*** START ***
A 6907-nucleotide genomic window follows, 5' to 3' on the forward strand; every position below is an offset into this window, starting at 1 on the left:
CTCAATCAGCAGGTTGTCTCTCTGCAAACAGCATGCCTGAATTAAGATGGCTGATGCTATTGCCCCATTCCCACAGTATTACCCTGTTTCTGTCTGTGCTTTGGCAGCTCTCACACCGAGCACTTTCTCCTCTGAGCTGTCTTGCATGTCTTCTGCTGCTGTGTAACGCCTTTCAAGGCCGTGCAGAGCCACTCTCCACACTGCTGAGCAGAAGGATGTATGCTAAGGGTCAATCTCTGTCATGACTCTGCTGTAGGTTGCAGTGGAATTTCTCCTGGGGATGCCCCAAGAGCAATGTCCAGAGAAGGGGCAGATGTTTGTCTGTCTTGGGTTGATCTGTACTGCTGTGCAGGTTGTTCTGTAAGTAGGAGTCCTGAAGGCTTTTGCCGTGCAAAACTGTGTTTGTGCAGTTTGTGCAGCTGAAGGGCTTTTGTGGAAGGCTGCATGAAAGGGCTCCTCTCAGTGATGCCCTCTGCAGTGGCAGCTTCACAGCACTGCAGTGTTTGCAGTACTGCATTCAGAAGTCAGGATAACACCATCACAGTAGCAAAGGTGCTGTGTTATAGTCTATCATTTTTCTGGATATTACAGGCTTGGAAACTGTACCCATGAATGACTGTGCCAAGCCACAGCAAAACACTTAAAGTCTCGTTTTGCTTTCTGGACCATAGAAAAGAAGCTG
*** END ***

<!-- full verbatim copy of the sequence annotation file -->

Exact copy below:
A 6907-nucleotide genomic window follows, 5' to 3' on the forward strand; every position below is an offset into this window, starting at 1 on the left:
CTCAATCAGCAGGTTGTCTCTCTGCAAACAGCATGCCTGAATTAAGATGGCTGATGCTATTGCCCCATTCCCACAGTATTACCCTGTTTCTGTCTGTGCTTTGGCAGCTCTCACACCGAGCACTTTCTCCTCTGAGCTGTCTTGCATGTCTTCTGCTGCTGTGTAACGCCTTTCAAGGCCGTGCAGAGCCACTCTCCACACTGCTGAGCAGAAGGATGTATGCTAAGGGTCAATCTCTGTCATGACTCTGCTGTAGGTTGCAGTGGAATTTCTCCTGGGGATGCCCCAAGAGCAATGTCCAGAGAAGGGGCAGATGTTTGTCTGTCTTGGGTTGATCTGTACTGCTGTGCAGGTTGTTCTGTAAGTAGGAGTCCTGAAGGCTTTTGCCGTGCAAAACTGTGTTTGTGCAGTTTGTGCAGCTGAAGGGCTTTTGTGGAAGGCTGCATGAAAGGGCTCCTCTCAGTGATGCCCTCTGCAGTGGCAGCTTCACAGCACTGCAGTGTTTGCAGTACTGCATTCAGAAGTCAGGATAACACCATCACAGTAGCAAAGGTGCTGTGTTATAGTCTATCATTTTTCTGGATATTACAGGCTTGGAAACTGTACCCATGAATGACTGTGCCAAGCCACAGCAAAACACTTAAAGTCTCGTTTTGCTTTCTGGACCATAGAAAAGAAGCTG